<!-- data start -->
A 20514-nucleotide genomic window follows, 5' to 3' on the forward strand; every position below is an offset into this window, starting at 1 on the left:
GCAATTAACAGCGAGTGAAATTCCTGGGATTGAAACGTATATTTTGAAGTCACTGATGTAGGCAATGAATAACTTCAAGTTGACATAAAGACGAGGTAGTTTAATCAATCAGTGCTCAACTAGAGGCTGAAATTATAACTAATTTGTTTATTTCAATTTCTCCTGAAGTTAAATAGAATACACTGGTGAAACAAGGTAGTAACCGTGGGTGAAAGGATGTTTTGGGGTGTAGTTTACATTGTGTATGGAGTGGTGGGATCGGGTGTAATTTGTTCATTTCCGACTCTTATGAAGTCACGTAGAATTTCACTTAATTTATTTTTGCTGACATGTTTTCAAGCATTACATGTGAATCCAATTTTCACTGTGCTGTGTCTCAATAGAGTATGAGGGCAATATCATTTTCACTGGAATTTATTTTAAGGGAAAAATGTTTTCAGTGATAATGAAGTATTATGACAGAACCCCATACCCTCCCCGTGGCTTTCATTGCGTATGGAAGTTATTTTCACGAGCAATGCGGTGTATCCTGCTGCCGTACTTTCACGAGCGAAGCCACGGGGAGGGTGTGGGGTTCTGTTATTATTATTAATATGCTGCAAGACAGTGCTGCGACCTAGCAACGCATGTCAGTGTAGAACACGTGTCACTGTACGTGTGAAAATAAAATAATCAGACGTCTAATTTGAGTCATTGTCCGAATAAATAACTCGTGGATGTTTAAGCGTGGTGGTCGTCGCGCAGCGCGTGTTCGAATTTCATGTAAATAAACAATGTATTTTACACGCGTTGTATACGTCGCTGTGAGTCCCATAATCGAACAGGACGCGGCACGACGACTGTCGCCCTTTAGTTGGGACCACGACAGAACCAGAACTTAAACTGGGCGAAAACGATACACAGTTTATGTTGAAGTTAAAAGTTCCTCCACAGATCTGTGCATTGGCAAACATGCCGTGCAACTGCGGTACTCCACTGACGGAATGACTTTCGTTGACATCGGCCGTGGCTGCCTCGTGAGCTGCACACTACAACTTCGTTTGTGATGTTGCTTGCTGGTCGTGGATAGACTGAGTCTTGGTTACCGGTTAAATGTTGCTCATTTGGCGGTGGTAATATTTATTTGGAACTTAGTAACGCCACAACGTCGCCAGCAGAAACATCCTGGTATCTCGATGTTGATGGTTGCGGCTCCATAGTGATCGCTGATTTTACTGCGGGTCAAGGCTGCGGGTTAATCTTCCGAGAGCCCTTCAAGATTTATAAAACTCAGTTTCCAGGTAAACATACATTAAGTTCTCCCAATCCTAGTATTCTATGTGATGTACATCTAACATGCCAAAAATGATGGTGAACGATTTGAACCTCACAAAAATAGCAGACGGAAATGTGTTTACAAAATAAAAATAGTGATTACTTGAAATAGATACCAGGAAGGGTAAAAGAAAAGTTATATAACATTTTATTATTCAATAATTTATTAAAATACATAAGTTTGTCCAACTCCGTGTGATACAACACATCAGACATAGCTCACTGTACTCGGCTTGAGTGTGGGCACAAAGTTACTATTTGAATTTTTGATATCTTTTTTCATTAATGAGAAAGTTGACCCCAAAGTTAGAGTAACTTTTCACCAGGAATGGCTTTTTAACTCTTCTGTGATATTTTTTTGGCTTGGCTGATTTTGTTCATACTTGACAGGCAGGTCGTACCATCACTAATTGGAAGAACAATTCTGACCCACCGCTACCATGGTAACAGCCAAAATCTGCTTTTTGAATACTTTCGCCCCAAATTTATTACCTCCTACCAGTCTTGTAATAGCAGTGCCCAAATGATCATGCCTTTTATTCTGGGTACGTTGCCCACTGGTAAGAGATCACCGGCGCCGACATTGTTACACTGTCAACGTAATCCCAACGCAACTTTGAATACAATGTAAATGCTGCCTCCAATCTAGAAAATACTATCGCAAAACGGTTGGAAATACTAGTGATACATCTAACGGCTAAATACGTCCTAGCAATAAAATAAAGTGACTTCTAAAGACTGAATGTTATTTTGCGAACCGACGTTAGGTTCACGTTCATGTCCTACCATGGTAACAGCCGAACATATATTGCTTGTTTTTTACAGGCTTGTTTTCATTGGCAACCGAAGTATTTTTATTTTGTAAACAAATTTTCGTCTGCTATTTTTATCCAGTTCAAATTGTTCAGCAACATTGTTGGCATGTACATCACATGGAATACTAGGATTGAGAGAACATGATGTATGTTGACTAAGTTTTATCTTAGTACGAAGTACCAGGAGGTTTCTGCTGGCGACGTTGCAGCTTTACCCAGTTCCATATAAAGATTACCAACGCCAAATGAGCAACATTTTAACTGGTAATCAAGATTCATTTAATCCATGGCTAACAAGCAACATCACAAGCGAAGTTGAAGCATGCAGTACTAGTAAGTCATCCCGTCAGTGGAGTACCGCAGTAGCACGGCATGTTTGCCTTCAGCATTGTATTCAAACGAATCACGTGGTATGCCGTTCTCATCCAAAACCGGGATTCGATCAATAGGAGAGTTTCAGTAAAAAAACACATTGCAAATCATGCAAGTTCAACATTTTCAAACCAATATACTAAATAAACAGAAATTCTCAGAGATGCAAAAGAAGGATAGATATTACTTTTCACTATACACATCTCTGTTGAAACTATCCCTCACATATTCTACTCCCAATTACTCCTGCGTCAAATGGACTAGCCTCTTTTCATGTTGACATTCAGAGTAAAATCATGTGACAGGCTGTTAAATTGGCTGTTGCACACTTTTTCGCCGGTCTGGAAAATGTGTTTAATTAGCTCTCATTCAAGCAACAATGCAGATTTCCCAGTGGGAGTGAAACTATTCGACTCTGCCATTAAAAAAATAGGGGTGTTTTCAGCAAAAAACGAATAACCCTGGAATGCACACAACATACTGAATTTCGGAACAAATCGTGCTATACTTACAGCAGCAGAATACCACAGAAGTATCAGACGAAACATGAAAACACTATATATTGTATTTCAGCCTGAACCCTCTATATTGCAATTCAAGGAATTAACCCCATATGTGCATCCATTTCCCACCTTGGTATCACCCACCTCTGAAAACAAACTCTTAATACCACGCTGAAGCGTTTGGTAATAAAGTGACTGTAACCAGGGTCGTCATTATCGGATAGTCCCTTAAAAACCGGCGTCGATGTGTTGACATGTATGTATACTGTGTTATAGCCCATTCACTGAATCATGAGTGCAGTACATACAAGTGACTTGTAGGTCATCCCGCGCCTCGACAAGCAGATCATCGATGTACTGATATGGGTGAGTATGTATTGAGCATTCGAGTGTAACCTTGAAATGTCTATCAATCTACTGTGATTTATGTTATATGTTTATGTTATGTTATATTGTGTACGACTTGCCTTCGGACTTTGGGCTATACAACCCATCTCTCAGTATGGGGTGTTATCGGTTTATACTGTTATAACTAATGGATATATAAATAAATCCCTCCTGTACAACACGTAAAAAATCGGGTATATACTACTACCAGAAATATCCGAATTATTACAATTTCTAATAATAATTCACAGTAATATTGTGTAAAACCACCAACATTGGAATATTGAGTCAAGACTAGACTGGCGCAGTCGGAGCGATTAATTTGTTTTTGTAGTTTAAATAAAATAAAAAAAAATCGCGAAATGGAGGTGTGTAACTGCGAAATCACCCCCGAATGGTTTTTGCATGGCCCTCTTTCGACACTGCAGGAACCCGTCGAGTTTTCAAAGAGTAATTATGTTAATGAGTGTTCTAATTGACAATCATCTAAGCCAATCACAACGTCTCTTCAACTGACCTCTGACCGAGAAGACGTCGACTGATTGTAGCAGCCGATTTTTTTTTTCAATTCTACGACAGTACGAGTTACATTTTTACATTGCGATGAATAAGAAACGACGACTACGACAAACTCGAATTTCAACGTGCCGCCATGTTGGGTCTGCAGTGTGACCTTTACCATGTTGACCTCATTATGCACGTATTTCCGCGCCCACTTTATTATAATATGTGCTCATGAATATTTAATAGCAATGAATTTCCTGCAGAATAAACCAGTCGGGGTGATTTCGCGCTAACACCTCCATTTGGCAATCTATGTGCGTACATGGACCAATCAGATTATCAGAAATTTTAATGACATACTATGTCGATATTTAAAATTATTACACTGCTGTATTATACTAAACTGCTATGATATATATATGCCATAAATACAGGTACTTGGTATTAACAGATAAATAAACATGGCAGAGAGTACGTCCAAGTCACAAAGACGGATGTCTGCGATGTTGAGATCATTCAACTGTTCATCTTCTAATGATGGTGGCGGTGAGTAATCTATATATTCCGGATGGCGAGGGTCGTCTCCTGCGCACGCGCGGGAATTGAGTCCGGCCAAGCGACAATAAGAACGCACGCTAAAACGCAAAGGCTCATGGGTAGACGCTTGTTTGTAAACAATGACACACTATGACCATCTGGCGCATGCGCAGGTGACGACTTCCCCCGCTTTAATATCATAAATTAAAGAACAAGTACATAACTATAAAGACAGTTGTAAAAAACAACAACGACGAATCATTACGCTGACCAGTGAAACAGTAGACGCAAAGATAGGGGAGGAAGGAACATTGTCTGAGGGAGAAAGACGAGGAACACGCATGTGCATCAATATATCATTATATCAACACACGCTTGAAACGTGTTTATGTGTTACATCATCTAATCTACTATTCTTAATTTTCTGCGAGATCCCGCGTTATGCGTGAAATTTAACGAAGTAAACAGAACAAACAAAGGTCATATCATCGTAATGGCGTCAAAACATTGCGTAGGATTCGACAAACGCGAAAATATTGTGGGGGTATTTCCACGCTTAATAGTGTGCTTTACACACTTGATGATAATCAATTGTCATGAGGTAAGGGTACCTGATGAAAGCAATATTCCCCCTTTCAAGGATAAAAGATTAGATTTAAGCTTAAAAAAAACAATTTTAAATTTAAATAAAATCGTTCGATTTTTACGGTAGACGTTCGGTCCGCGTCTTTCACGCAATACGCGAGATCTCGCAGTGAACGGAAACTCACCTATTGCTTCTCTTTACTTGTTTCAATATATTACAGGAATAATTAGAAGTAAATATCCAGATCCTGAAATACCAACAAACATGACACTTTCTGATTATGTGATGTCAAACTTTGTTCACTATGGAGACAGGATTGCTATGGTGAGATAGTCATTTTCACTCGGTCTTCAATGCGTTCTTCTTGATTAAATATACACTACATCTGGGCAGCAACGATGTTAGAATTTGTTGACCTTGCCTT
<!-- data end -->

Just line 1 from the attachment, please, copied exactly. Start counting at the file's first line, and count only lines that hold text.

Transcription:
A 20514-nucleotide genomic window follows, 5' to 3' on the forward strand; every position below is an offset into this window, starting at 1 on the left: